PepsiCo's New Food Manufacturing Plant Aims to Capture Growth in China

July 12, 2012
China is expected to become the world's largest beverage market by 2015.

The new plant that PepsiCo, Inc. (IW 1000/50) opened earlier this week in Wuhan, China is the company's sixth food manufacturing site in China.

"PepsiCo has a strong and growing food and beverage business in China, and we're making investments to drive sustainable long-term growth," Nooyi said. "The Wuhan plant is a crucial piece of our growth strategy, as it opens new opportunities for PepsiCo in central and western China and will allow more Chinese consumers to enjoy Lay's and other great PepsiCo brands. It also continues our commitment to sustainable development, which we believe is a key driver of both China's and PepsiCo's future success."

The company first entered the Chinese market in 1981.

The PepsiCo plant in Wuhan, which includes 25,000 square meters of production space has the capacity to produce approximately 15,000 tons of Lay's potato chips annually. Lay's is the world's largest food brand and China's top-selling chip brand, according to the company.

The Wuhan plant is the first foods facility built by PepsiCo in China in line with the criteria established by Leadership in Energy and Environmental Design (LEED), the world's leading green building standard. The plant is expected to use 30% less water and 20% less energy compared to the 2006 baseline for PepsiCo China Foods manufacturing plants.

Three existing plants in PepsiCo's manufacturing network in China are LEED-certified: Pepsi bottling plants in Chongqing, Nanchang and Kunming.

China is expected to become the world's largest beverage market by 2015. Earlier this year, PepsiCo completed a strategic beverage alliance with Tingyi (Cayman Islands) Holding Corp. (Tingyi), one of the leading food and beverage companies in China.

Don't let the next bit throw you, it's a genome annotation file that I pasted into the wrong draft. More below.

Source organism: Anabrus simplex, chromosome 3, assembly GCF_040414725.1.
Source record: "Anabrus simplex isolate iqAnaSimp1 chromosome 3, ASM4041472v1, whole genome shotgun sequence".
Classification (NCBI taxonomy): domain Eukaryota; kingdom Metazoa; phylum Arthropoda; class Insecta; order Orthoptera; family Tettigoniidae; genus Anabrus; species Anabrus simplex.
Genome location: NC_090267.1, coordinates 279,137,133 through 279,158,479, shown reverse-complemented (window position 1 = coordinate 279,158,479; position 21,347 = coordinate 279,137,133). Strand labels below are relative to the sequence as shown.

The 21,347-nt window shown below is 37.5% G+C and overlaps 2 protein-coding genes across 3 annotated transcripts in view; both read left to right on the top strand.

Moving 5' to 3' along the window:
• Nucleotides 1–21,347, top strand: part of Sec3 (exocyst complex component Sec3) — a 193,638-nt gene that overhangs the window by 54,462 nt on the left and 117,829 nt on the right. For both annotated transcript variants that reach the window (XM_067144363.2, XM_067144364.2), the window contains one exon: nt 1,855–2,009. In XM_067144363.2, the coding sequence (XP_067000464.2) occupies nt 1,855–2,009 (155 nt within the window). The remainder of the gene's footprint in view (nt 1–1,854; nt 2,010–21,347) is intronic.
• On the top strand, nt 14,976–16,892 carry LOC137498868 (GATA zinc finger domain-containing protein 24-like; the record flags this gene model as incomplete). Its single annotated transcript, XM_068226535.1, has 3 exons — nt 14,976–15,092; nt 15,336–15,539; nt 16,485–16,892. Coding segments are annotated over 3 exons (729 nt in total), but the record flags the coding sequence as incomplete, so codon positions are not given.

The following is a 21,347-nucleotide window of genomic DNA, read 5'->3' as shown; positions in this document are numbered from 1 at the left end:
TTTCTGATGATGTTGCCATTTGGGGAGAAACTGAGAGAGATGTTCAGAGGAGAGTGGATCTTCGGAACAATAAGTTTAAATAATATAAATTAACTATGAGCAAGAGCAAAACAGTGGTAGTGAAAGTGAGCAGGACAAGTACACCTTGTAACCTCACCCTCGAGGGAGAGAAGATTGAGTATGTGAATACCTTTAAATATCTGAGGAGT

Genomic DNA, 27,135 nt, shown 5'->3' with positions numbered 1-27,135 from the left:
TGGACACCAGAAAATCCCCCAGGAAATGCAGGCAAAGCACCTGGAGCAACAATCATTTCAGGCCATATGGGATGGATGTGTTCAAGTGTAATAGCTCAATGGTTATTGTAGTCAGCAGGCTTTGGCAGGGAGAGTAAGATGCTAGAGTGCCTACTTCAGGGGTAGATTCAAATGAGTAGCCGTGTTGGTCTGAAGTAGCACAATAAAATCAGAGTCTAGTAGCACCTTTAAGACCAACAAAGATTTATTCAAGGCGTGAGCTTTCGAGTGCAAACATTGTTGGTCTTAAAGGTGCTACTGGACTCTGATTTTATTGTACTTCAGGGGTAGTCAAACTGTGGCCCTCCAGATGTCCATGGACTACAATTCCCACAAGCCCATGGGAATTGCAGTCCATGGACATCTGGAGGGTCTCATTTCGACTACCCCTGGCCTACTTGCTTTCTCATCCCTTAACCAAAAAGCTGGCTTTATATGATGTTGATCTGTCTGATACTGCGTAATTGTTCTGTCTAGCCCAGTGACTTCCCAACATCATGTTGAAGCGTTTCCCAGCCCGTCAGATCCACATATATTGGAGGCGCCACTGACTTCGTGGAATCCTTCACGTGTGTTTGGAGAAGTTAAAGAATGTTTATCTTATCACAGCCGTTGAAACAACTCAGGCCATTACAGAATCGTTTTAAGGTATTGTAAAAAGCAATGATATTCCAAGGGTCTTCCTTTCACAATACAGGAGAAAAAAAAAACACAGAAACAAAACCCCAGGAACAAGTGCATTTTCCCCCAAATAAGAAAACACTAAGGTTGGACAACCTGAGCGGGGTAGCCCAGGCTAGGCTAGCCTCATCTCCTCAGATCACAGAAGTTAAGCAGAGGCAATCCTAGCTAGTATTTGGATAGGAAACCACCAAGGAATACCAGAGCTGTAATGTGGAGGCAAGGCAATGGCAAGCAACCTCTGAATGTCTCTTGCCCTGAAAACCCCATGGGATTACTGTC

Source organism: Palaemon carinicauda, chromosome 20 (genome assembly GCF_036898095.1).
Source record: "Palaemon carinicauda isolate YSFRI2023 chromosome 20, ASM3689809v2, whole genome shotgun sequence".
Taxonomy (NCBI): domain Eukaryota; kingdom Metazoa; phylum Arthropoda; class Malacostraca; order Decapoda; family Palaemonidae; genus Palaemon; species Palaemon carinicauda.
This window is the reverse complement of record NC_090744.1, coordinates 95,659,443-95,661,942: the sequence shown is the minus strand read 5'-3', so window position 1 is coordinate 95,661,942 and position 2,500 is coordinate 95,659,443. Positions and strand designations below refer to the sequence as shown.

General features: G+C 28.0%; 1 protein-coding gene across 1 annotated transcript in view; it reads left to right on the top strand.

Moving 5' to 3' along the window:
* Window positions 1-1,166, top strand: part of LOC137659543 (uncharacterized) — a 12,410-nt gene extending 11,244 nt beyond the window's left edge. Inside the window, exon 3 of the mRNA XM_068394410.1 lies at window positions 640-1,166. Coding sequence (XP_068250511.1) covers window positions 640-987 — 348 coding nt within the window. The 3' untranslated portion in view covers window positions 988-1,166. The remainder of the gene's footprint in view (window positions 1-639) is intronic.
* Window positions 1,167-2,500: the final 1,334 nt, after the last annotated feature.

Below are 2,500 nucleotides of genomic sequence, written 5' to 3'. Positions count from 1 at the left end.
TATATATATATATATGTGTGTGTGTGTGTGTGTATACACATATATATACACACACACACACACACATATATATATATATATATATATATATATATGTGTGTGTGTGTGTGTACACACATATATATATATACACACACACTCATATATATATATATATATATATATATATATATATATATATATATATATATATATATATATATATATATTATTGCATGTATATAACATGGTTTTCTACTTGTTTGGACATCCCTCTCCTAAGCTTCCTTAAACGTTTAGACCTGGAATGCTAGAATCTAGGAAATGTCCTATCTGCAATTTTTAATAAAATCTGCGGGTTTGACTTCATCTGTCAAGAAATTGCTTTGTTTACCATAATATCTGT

About the Author

Adrienne Selko | Senior Editor

Focus: Workforce, Talent 

Follow Me on Twitter: @ASelkoIW

Bio: Adrienne Selko has written about many topics over the 17 years she has been with the publication and currently focuses on workforce development strategies. Previously Adrienne was in corporate communications at a medical manufacturing company as well as a large regional bank. She is the author of Do I Have to Wear Garlic Around My Neck? which made the Cleveland Plain Dealer's best sellers list. She is also a senior editor at Material Handling & Logistics and EHS Today

Editorial mission statement: Manufacturing is the enviable position of creating products, processes and policies that solve the world’s problems. When the industry stepped up to manufacture what was necessary to combat the pandemic, it revealed its true nature. My goal is to showcase the sector’s ability to address a broad range of workforce issues including technology, training, diversity & inclusion, with a goal of enticing future generations to join this amazing sector.

Why I find manufacturing interesting: On my first day working for a company that made medical equipment such as MRIs, I toured the plant floor. On every wall was a photo of a person, mostly children. I asked my supervisor why this was the case and he said that the work we do at this company has saved these people’s lives. “We never forget how important our work is and everyone’s contribution to that.” From that moment on I was hooked on manufacturing.

I have talked with many people in this field who have transformed their own career development to assist others. For example, companies are hiring those with disabilities, those previously incarcerated and other talent pools that have been underutilized. I have talked with leaders who have brought out the best in their workforce, as well as employees doing their best work while doing good for the world. 

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